Drought & Hunger in East Africa


Famine in South Sudan, Hunger in the Horn of Africa

After three years of civil war, 100,000 people in South Sudan are experiencing famine and one million more are on the brink of starvation. At the same time, millions of people across Somalia, Kenya, and Ethiopia are in crisis. If the world does not pay attention, lives will be lost because they do not have enough food to eat—most of them children.

South Sudan

South Sudan is on its fourth year of a brutal civil war that has uprooted millions from their homes. The violence has prevented families from planting their crops for three planting seasons, leaving them with nothing to harvest. At the same time, the cost of basic food staples has skyrocketed while the value of the South Sudanese pound has plummeted. The fighting has also left some areas completely inaccessible to humanitarian organizations to deliver life-saving relief.

The two areas experiencing famine—Leer and Mayendit counties—are both in Unity State, which has been a flashpoint throughout the war. In Leer, our field teams estimate that as many as 70% of the population could be hiding in the bush and river islands—many of them unable to escape because of ongoing instability. At the same time, the area has been completely cut off from receiving humanitarian assistance.

"Lives have already been lost because they haven’t had enough to eat, and the situation worsens with every passing day. We can prevent more people from dying, but we must be able to reach them. And we need to reach them right now," Muhammad Bakhtiar, International Medical Corps’ medical director in South Sudan. "We call on all parties to the conflict to immediately provide humanitarian organizations with safe, unrestricted access to communities in need."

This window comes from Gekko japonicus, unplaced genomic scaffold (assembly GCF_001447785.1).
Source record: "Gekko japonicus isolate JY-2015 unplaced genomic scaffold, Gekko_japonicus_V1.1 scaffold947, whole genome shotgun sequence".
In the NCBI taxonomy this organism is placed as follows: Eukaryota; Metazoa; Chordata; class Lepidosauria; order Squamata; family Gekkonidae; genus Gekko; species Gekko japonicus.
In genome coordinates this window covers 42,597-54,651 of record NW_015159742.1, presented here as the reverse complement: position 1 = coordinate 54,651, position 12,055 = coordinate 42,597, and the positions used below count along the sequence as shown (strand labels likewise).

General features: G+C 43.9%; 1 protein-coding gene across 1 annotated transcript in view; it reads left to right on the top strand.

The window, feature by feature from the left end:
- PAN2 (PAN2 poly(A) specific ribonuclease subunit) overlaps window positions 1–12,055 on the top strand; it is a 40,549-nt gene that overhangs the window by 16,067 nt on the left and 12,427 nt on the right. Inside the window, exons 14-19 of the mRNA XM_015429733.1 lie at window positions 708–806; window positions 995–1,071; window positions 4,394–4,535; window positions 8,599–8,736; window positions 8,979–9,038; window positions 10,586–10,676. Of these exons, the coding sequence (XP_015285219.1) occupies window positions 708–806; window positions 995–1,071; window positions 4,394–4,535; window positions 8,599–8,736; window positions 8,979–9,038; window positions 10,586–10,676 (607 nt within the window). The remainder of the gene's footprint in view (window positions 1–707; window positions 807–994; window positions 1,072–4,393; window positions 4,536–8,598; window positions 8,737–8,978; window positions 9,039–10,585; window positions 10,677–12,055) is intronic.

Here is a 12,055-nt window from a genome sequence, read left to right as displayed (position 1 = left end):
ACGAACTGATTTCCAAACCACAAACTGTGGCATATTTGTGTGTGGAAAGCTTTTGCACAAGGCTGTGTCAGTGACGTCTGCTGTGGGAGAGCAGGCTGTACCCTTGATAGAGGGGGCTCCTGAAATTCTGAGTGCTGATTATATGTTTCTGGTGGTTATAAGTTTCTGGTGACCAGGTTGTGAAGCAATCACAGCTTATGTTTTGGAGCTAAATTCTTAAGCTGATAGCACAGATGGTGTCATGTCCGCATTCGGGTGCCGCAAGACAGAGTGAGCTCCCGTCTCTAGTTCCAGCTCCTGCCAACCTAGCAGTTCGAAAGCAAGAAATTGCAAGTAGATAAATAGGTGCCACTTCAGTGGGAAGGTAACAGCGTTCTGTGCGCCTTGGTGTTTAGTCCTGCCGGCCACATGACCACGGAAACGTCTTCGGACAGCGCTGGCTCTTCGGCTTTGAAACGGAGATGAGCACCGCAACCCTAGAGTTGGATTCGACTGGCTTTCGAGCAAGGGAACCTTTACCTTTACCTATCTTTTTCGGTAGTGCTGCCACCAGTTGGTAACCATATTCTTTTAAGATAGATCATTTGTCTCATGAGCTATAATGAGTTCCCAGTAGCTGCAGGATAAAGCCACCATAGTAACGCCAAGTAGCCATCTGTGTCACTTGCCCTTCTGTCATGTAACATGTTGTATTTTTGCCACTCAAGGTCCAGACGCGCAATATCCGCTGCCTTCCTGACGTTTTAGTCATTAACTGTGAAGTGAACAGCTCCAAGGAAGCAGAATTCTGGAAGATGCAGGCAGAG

Horn of Africa

After three years of poor or failed rains, crops and livestock have died and food prices are rising, leaving families with few options to feed themselves.

Somalia, which has also been ravaged by two decades of conflict, could face an overwhelming humanitarian catastrophe if the spring rains fail. People in northern Somalia are already dying from the drought. Tragically, for many families, it is not the first time they have faced such conditions: drought and a subsequent famine hit Somalia in 2011, killing an estimated 260,000 people. Half of them were children.

Thousands of Somali families are on the move in search of food and water, with many seeking refuge in camps in Ethiopia. In the next three months, as many as 90,000 Somalis are expected to cross the border into Ethiopia in search of help. Today, eight out of ten children being screened in the refugee camps in the Ethiopian border area of Dolo Ado are malnourished. Eighty-nine percent of new arrivals into Dolo Ado are women and children.

"Half of the population in Somalia—6.2 million people—are in need of assistance," said Mohamed Abdullahi, International Medical Corps’ Country Director for Somalia. "The drought has wiped out crops and livestock and forced families to sell assets or borrow money to survive. If the response does not scale up, communities in the hardest-hit areas will slide further and further into crisis and people will die—all from causes we could have prevented."

Ethiopia and Kenya are also facing their driest period in decades as well as lost livestock and crops and rising food prices. The Government of Kenya has declared the drought a national disaster, with about 2.7 million people in need of food aid. In Ethiopia, still reeling from one of the strongest El Niño on record last year, 5.6 million people are in need of humanitarian assistance. Ethiopia is also hosting a large number of refugees from Somalia (245,000) and South Sudan (335,000).


  • After three years of civil war, 100,000 people are experiencing famine in South Sudan. An additional one million people in South Sudan are on the brink.
  • A third year of drought in the region has left nearly 13 million people in Somalia, Kenya, and Ethiopia severely food insecure, with crops and livestock decimated and food and water prices rising. An estimated 600,000 children under five will be in need of treatment for severe acute malnutrition in the coming year.
  • Without an immediate and massive response, Somalia is at-risk of a humanitarian catastrophe. Half of the country’s population is already facing acute food insecurity.
  • Our health facility data in Somalia shows a massive increase in the number of malnourished children in the past five months—some by 127%.